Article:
During the now infamous immigration meeting, in which the president reportedly referred to Haiti and African nations as "shithole countries," Donald Trump dismissed black congress members, saying he does "not particularly care" what they think when it comes to DACA negotiations.
Trump rejected calls by Democratic Sen. Dick Durbin to listen to concerns of the Congressional Black Caucus (CBC), the Washington Post reported. The CBC is a political organization made up of the African-American members of the United States Congress.
Durbin advised Trump that the CBC would be more supportive of legislation if they had a say in which countries were selected for proposed immigration protections. The president was "curt and dismissive," according to a source familiar with the meeting, and said he "did not particularly care about that bloc’s demands." Trump reportedly said he wouldn't alter policy based on the desires of the CBC. One adviser described the reaction as, “You’ve got to be joking."
Trump had been convinced by his advisers that the bipartisan bill Durbin and Republican Sen. Lindsey Graham were presenting was going to be unpopular with his base, sources told the Post. The deal was meant to help immigrants who were brought to the United States illegally as children.
What Trump did think would win over the base, however, was the "shithole" comment. (Or "shithouse," according to some reports.) Conservative columnist Erick Erickson claims Trump even called his friends after the meeting to brag about the remark, thinking it would play well with the #MAGA audience.
After the meeting, Trump tweeted that "Senator Dicky Durbin totally misrepresented what was said at the DACA meeting." He seemed to be angry that Durbin had betrayed his trust. "Deals can’t get made when there is no trust! Durbin blew DACA and is hurting our Military."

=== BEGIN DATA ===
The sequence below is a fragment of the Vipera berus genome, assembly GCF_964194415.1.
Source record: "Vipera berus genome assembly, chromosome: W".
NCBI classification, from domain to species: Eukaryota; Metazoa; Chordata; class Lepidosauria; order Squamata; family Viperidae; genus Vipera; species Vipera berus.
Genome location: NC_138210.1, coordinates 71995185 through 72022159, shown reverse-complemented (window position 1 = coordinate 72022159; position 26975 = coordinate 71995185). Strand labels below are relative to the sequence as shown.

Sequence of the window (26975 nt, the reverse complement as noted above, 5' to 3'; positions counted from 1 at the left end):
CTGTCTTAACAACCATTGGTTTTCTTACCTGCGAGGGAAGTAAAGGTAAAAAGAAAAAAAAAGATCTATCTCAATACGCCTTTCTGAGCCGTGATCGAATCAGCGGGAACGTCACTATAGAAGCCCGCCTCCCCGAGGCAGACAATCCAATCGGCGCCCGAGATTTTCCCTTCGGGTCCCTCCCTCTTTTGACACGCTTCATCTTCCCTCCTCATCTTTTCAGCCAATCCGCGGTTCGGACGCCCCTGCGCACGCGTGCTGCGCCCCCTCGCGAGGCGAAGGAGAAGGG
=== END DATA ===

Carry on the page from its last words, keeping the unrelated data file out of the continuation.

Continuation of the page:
He also later blamed the failed immigration meeting on Democrats. "DACA is probably dead because the Democrats don’t really want it, they just want to talk and take desperately needed money away from our Military," the president tweeted.
There has been talk of a possible government shutdown, for which Republicans are now placing the blame on Democrats. However, Republicans currently hold all three branches of government. According to CNN, there's less than five days until the government will run out of the money needed to operate unless Republicans and Democrats can find a resolution.
These newly surfaced comments about the CBC are adding fuel to the backlash Trump has faced for his "shithole countries" remarks. He was reportedly referring to Haiti, El Salvador, and nations in Africa, adding that he'd prefer immigrants from countries like Norway. Trump has been widely accused of being racist after his words from the meeting leaked.
"When a president insists that our nation needs more citizens from white states like Norway," Martin Luther King III said on MLK Day, "I don’t even think we need to spend any time even talking about what it says and what it is.”
Following the reports of Trump's comments in the meeting, CNN's Don Lemon opened his show by saying: "Donald Trump is a racist." He spoke with New York Times columnist Charles Blow who said Trump "continuously over and over reveals the true nature of himself." He added that he knows Trump harbors racist beliefs because "he has never once apologized for it, he’s never repented, he’s never asked for absolution, in fact, the exact opposite is true, he’s doubled down and defended it.”
The CBC is currently pursuing a censure resolution for Trump, which is an action by the House of Commons or the Senate rebuking the actions or conduct of an individual. "The president is the commander in chief and this is what we call conduct unbecoming of an officer," Rep. James Clyburn, a member of the CBC, told CNN, "and if a general or some other line officer in the military were to say something like this, he [or she] would be censured. I think it should occur here, with the commander in chief, at a minimum."
Neither Trump nor the CBC has released statements regarding his reported dismissal of the group during the DACA meeting.